WEEK 07             

RANDOM NAMES AT A RAILWAY STATION

ARTIST STREET STORE DOLLS

ARTISTIC RESPONSE 

 

DESCRIPTION: Typed English poem - “Counting Privileges” - in black font against a white background. Transcript of the text is provided to the right of the image.

SEE-SAW REFLECTIONS

Sometimes, asserting the right to not be named is a form of allegiance to those who have given us an identity of which we can be proud and which can be a source of emancipation. 

 

WEEK O9             

PROVE YOUR ...

ARTIST LAVENDER  HIPPO

ARTISTIC RESPONSE 

 

DESCRIPTION: The image comprises a sheet of paper, the top is painted blue and the bottom is painted pink. On the top of the paper is written ‘Prove your existence’. Below that, on the left, is written ‘Prove your Dalitness’ and on the right is written ‘Prove your Indianness’. Below that is written ‘Birth certificate?’, ‘Age’ and ‘Dalit certificate’. At the bottom of the page are three images in black of girls, one wearing a shirt and a pinafore, a second wearing a kurta and salwar with an identity card round her neck and a third of a woman with a shirt, pants and a handbag. Above the first image is written ‘Get all your certificates for your application for the Board exams’. Above the second is written ‘What makes you Indian? The literature? The architecture? The language?’ and above the third is written ‘What?’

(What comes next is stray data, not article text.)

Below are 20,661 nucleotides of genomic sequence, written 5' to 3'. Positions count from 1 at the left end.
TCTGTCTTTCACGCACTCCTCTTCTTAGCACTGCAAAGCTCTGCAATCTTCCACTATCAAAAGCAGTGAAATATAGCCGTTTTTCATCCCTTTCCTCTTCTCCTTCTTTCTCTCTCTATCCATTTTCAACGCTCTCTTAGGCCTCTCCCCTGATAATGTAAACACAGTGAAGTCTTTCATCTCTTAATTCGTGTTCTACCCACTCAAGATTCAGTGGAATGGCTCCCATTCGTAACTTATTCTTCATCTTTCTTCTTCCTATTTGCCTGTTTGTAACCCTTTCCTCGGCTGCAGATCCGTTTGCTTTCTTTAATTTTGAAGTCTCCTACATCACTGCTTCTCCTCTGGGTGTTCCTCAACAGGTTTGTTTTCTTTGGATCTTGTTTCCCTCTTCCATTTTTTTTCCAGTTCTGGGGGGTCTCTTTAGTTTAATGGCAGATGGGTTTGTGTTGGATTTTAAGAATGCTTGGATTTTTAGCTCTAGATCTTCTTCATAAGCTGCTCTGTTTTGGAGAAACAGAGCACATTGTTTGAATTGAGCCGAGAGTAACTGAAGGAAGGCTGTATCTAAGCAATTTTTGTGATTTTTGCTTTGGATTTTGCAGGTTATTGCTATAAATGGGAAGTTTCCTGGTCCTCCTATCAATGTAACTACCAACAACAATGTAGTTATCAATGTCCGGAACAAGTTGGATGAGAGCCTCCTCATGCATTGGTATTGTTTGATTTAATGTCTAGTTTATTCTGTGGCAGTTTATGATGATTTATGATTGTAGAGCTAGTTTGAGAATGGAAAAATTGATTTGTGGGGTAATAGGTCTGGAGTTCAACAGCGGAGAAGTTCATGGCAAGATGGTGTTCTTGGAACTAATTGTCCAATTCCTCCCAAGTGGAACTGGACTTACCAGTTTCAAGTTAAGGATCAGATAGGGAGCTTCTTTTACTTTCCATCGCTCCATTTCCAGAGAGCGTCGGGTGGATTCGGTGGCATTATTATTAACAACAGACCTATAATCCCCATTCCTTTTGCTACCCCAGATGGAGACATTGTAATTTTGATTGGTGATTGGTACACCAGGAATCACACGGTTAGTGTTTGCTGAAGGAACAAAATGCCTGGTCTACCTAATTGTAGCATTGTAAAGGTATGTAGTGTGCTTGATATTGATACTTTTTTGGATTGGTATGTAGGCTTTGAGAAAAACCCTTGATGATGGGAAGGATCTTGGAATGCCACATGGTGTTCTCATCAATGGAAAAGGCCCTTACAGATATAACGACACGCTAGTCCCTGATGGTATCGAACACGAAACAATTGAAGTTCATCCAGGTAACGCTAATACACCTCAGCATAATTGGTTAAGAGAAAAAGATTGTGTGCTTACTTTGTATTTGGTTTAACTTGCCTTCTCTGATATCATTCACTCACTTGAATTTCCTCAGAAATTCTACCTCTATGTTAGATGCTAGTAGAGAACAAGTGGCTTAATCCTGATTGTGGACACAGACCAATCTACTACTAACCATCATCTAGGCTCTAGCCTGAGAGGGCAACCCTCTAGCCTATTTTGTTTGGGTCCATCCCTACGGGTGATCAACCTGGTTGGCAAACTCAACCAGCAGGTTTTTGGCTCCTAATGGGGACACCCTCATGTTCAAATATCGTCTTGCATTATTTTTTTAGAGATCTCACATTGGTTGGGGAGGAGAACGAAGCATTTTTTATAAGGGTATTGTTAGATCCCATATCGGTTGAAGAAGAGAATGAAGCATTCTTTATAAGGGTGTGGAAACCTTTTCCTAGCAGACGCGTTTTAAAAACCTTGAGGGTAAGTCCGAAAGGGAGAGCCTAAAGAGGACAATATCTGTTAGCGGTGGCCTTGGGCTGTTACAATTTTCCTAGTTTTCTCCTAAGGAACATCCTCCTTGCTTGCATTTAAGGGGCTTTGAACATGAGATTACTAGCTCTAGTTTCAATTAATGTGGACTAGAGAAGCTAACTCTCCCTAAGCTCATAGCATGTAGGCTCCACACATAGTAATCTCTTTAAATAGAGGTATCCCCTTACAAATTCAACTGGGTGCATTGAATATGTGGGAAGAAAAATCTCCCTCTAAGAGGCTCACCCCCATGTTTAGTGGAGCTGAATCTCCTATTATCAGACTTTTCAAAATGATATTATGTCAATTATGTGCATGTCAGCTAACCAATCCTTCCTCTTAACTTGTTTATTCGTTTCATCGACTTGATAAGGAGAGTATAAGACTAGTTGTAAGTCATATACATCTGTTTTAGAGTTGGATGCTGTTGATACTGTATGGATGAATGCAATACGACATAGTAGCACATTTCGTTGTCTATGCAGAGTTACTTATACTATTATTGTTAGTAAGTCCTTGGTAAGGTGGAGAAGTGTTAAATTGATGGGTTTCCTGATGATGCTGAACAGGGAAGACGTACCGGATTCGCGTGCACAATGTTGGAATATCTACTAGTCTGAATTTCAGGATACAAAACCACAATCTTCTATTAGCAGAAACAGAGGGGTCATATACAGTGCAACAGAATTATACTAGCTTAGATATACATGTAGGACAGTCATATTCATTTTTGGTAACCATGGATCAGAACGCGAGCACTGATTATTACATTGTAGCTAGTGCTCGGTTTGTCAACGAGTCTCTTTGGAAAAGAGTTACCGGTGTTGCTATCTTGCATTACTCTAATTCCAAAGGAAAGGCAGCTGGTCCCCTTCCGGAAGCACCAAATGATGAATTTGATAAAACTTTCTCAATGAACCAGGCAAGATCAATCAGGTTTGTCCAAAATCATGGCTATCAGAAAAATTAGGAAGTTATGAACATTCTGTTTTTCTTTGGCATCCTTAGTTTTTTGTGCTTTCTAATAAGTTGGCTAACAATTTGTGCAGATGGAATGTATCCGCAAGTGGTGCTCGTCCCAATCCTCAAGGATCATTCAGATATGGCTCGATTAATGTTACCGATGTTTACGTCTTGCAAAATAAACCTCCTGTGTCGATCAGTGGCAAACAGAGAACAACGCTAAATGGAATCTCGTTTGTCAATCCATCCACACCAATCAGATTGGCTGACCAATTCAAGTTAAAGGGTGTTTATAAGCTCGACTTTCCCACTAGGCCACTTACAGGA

LISTEN TO THIS LETTER

00:00 / 02:16

 

DESCRIPTION: Handwritten text in white ink against a black background. Transcript and recording is provided to the right of the image.

SEE-SAW REFLECTIONS

Depending on one’s location in social hierarchies, a prerequisite to earning anything in life is proving their precise social locations.